• Create an operational plan that has a bit of wiggle room. Every year you should hammer out a plan with your key leadership that demonstrates how the PR function is helping your district achieve its annual goals and objectives. Often when things beyond your control are tossed your way, you can refer to the plan so that key leaders understand that some parts of the plan will not be accomplished or will be delayed. Always add some new proactive approaches to the plan to keep you and your staff fresh in doing new things and adding to your own professional growth. An operational plan can also serve as a shield from having too many extraneous assignments being piled on throughout the year.
  • When pressure mounts, walk away from the situation to clear your head and remember why you are in the education business. Years ago, I used to walk form the central office to a next door elementary school where I would “observe” kindergarten classes and remember the joy of just being a kindergartner. Smiling with 5 year-olds can do wonders to relieve the political stress of your office just 50 yards away. Some members use those times to grab their cameras to take photos and capitalize on those moments to stockpile productive results they can use later.
  • Get away for the NSPRA Seminar or an NSPRA chapter meeting. It is always good to interact with experienced and friendly people who fully understand what you do for a living. And in our world that means primarily just two spots — either at a local chapter meeting or at NSPRA’s Seminar. Each year, Seminar evaluations are full of comments like, “total recharge,” “these people totally understand me and I learned so much,” “I learned in 3 days what would normally take 2 years on the job,” and “I now have a new network of colleagues to chat with throughout the year.”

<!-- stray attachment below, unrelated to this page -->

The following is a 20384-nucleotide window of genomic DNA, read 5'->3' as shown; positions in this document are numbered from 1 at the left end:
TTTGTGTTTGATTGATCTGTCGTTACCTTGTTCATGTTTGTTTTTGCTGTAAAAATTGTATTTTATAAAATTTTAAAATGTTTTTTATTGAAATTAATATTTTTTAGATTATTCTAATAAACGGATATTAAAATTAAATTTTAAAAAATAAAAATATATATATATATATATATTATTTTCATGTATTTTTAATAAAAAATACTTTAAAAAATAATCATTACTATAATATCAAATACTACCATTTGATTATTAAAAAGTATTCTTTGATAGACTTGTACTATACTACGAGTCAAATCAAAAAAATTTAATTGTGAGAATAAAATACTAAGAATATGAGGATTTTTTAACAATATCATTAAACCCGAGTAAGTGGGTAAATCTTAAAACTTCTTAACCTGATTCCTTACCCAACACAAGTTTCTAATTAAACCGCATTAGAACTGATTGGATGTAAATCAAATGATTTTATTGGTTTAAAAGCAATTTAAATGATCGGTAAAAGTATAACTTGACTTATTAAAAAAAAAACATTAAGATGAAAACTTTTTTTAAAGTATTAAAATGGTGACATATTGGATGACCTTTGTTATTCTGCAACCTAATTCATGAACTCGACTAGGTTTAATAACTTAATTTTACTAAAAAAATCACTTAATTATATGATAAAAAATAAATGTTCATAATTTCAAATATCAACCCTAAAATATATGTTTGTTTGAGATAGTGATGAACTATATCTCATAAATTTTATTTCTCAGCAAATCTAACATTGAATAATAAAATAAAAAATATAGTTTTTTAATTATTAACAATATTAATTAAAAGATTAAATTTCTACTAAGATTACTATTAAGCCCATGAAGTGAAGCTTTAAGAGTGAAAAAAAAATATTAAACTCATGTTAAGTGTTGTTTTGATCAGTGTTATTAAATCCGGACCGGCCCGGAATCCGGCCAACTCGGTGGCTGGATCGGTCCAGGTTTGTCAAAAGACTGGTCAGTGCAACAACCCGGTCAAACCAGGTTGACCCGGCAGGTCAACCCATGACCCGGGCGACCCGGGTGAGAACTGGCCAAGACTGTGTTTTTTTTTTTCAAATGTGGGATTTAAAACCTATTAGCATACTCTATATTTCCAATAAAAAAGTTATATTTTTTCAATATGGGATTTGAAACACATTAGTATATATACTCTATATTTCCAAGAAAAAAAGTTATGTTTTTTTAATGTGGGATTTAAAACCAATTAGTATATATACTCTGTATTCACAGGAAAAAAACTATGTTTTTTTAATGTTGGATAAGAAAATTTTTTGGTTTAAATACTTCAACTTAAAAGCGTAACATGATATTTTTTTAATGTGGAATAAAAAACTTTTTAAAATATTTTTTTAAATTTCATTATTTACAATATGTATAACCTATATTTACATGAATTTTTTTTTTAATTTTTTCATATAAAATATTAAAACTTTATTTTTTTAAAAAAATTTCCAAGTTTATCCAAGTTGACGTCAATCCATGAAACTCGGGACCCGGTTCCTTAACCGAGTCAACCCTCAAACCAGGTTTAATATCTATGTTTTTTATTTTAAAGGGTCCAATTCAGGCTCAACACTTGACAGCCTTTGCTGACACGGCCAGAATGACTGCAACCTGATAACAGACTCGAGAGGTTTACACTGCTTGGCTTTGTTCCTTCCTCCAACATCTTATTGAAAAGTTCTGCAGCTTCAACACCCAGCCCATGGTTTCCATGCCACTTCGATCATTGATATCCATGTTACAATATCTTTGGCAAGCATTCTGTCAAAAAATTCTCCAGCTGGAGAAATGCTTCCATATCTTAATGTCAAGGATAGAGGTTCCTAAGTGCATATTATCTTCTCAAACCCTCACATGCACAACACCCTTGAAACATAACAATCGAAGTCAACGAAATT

Through these meetings you learn that you are not in this alone, and that collaboration goes a long way of getting you through your next year of triumphs and opportunities. So, if you need to recharge your battery, remember, it’s not too late to register for NSPRA’s National Seminar, set for July 17 -20 in Chicago. To learn more, just go to:  2016 NSPRA National Seminar.



Rich Signature-bold cropped

Rich Bagin, APR

NSPRA Executive Director


Photo by Jim Cummings, APR, Glendale Elementary School District


You Will Want Another Child So She Can Go to School Here


“Come Visit. You Will Want Another Child Just So She Can Go to School Here.”

“Come Visit. You Will Want Another Child Just So She Can Go to School Here.”

The upcoming April issue of NSPRA’s PRinicpal Communicator carries the above quote from Darcy Whitehead, principal of Mary G. Porter Traditional School in Prince William County,Virginia.